While digitalisation promises and has delivered many benefits to rail networks, the issue of cyber vulnerability and exposure are sometimes overlooked, and the cost of digitalisation is only accounted for in financial terms, not in terms of cyber security, cautioned Maillet.
THE CONSEQUENCES OF DIGITALISATION
To some, the solution may look simple. Why not just update the software that runs these safety critical systems, or install the latest security patch? This is easier said than done, Maillet points out.
“In OT infrastructure the priority is always going to be to maintain the safety, reliability, availability, and integrity of those platforms. So, when you look at putting in a new patch or making a configuration change, that will always introduce potential risk to jeopardise the availability or performance of that system. Often, these elements will take priority over the actual integrity of the system.”
That’s not to say that the patches are not available. Many OT systems run on operating systems such as Microsoft Windows, which have has regular security patch updates to account for vulnerabilities identified in the system. Trying to find a time when the system that controls a rail network can be taken offline for an upgrade is tricky.
Another limit on the possibility of upgrading these systems is the potential for human error. Stephen Baker, head of product innovation and through-life support at Siemens Mobility says that this leads to a bunker-like mentality.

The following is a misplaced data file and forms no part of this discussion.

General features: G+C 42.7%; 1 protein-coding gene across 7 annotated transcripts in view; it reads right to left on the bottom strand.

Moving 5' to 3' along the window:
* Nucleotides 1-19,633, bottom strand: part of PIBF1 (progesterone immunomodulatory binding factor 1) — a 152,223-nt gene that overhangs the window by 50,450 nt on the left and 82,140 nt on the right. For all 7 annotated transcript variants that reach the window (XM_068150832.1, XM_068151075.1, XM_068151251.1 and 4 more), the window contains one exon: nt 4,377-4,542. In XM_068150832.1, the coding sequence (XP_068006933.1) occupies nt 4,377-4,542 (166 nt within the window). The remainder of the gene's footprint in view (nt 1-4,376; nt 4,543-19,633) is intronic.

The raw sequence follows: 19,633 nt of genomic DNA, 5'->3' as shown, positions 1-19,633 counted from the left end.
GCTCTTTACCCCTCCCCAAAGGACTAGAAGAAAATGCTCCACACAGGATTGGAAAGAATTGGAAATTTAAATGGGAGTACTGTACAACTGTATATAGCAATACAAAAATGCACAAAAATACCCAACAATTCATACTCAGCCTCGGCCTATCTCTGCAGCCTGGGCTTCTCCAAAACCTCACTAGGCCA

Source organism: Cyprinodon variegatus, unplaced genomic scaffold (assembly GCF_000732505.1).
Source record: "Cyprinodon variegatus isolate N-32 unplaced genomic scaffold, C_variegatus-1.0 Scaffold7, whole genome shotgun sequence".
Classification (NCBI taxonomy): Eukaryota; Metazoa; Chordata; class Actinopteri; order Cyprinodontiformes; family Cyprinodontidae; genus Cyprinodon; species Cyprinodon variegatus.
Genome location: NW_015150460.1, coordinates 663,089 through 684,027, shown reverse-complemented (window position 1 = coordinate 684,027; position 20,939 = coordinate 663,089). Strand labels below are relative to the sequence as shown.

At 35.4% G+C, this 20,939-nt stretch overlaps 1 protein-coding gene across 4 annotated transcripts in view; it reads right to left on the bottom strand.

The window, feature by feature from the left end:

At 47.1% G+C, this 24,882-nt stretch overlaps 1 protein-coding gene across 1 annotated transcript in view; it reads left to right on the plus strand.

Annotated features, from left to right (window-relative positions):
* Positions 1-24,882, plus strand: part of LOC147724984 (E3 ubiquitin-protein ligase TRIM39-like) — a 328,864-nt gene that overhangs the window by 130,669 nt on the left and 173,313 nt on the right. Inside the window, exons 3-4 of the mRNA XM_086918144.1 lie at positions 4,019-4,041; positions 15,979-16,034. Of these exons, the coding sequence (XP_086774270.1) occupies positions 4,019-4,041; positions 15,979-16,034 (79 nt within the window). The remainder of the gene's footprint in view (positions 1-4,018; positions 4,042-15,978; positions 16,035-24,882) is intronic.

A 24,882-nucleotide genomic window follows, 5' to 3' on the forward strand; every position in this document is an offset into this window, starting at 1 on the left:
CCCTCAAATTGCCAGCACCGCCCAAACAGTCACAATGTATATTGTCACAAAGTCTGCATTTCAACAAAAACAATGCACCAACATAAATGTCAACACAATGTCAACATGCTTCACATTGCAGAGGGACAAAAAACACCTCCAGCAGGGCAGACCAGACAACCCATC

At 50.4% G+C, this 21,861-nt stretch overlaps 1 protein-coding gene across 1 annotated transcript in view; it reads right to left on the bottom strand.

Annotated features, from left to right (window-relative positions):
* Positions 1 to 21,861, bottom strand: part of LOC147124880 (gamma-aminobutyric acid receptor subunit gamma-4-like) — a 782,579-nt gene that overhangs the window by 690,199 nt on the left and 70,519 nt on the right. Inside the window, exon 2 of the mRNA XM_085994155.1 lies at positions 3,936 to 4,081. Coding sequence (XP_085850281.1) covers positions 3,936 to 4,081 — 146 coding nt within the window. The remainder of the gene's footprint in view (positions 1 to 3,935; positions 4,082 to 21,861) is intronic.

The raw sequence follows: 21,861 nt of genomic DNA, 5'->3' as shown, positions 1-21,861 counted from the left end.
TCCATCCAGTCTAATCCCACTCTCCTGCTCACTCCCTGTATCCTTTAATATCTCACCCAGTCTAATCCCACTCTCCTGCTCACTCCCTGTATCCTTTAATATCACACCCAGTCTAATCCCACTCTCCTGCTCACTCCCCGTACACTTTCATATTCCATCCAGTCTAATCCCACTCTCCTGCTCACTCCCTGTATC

“The problem is that you end up with an infrastructure that is safe and reliable, but you can’t do anything with it, you can’t run analytics, you can’t do downstream processing. The convergence of OT and IT can’t be put on hold.
“Let’s face it,” said Baker. “You can imagine what would happen if all of a sudden you stopped running trains in Melbourne or Sydney because the operation of a vital network has been compromised.”
DEALING WITH AN EVOLVING THREAT
To mitigate the threat of a cyber-attack while still reaping the benefits of digitalisation Siemens have developed a full cycle of expertise that is focused on the people, processes, and technologies that can keep a rail system functioning.
“Industrial security, which includes rail security, is really a dynamic topic. Because the risks are constantly evolving and changing in nature, it’s creating a lot of challenges. So, our job at Siemens is to help our customers better understand where those vulnerabilities are and what types of solutions are best to maximise the security posture of a system,” said Maillet.
When working in the rail industry in particular, Siemens have developed solutions designed for rail.
“When we look at mainline train systems or metro systems, we know that they are deploying a lot of Industry 4.0 technologies, a lot of digitalisation, which is increasing the operational efficiency and reliability of those systems,” said Maillet. “We also have to ensure that we implement technologies that enhance cyber security for the network that the trains systems operate on, as well as the control systems that manage the rail infrastructure.”
With 90 per cent of successful cyber- attacks due to human error, the solution must begin with people.